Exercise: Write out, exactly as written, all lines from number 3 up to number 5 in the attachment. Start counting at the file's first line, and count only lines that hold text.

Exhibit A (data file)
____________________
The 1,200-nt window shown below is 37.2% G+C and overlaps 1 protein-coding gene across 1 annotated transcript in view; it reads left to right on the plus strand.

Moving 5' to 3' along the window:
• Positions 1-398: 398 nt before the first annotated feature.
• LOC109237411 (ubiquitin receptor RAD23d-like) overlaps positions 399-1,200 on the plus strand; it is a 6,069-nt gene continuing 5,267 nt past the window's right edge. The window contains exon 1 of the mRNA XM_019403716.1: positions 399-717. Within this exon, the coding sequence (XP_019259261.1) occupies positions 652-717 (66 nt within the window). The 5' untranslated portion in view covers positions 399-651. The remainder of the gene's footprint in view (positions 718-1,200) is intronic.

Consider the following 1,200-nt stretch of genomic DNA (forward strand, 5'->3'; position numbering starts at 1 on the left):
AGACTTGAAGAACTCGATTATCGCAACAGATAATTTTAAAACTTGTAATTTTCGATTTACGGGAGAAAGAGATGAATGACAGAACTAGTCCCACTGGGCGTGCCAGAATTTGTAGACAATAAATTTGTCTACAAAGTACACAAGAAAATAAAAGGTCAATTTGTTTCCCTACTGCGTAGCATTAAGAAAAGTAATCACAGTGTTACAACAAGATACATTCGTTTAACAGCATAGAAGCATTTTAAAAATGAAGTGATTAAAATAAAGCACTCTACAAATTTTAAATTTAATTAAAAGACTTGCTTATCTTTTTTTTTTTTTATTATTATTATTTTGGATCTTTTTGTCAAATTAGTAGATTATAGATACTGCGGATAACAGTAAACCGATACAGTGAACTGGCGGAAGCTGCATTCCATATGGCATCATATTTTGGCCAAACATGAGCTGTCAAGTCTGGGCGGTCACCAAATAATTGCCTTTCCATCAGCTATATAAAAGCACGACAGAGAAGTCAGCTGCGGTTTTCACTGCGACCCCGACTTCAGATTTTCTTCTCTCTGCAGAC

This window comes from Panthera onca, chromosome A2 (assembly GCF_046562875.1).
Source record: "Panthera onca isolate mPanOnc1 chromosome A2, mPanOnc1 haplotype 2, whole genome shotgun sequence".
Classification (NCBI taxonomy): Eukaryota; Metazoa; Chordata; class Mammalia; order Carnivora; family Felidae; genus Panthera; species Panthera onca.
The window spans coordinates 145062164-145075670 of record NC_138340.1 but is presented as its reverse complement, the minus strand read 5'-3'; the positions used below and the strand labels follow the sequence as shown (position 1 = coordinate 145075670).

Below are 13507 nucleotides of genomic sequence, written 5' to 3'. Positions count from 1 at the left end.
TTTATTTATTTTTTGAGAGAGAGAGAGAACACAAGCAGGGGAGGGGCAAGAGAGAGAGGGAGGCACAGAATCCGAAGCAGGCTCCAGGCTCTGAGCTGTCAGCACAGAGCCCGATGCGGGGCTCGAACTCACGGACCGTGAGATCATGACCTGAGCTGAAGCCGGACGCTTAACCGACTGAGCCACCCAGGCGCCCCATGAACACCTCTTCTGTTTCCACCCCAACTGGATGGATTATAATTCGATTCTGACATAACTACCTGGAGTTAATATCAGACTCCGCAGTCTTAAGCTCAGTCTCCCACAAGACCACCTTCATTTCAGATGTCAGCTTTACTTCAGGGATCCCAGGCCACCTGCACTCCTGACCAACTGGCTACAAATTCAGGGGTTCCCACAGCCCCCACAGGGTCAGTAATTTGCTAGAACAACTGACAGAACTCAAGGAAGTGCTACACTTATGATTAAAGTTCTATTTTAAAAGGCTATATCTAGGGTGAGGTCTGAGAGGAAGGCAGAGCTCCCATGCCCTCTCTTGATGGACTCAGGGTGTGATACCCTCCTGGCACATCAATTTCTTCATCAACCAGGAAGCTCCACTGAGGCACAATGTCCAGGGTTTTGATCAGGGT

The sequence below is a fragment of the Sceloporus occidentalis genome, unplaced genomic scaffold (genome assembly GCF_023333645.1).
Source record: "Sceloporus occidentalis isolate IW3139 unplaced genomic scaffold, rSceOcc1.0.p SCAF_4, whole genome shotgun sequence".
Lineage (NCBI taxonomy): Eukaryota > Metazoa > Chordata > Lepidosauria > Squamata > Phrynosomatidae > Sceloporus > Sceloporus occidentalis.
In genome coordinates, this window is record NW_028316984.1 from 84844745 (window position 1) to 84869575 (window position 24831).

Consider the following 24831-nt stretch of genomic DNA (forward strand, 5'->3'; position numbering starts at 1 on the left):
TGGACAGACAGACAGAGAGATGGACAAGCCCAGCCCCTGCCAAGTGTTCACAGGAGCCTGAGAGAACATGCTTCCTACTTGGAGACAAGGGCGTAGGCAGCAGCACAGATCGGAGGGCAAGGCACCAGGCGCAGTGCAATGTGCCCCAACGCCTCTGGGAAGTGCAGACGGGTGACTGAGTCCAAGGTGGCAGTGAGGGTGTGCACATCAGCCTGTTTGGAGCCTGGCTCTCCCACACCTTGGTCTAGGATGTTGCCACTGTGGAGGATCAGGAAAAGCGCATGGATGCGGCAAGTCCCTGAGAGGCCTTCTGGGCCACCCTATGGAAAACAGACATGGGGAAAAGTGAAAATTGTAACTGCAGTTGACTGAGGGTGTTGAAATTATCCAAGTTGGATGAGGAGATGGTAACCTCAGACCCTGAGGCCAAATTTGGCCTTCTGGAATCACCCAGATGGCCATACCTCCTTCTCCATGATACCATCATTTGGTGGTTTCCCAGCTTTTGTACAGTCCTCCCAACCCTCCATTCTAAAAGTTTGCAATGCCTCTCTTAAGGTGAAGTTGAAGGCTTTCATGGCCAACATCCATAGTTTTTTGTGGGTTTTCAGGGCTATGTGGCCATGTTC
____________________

• Positions 1-398: 398 nt before the first annotated feature.
• LOC109237411 (ubiquitin receptor RAD23d-like) overlaps positions 399-1,200 on the plus strand; it is a 6,069-nt gene continuing 5,267 nt past the window's right edge. The window contains exon 1 of the mRNA XM_019403716.1: positions 399-717. Within this exon, the coding sequence (XP_019259261.1) occupies positions 652-717 (66 nt within the window). The 5' untranslated portion in view covers positions 399-651. The remainder of the gene's footprint in view (positions 718-1,200) is intronic.

Consider the following 1,200-nt stretch of genomic DNA (forward strand, 5'->3'; position numbering starts at 1 on the left):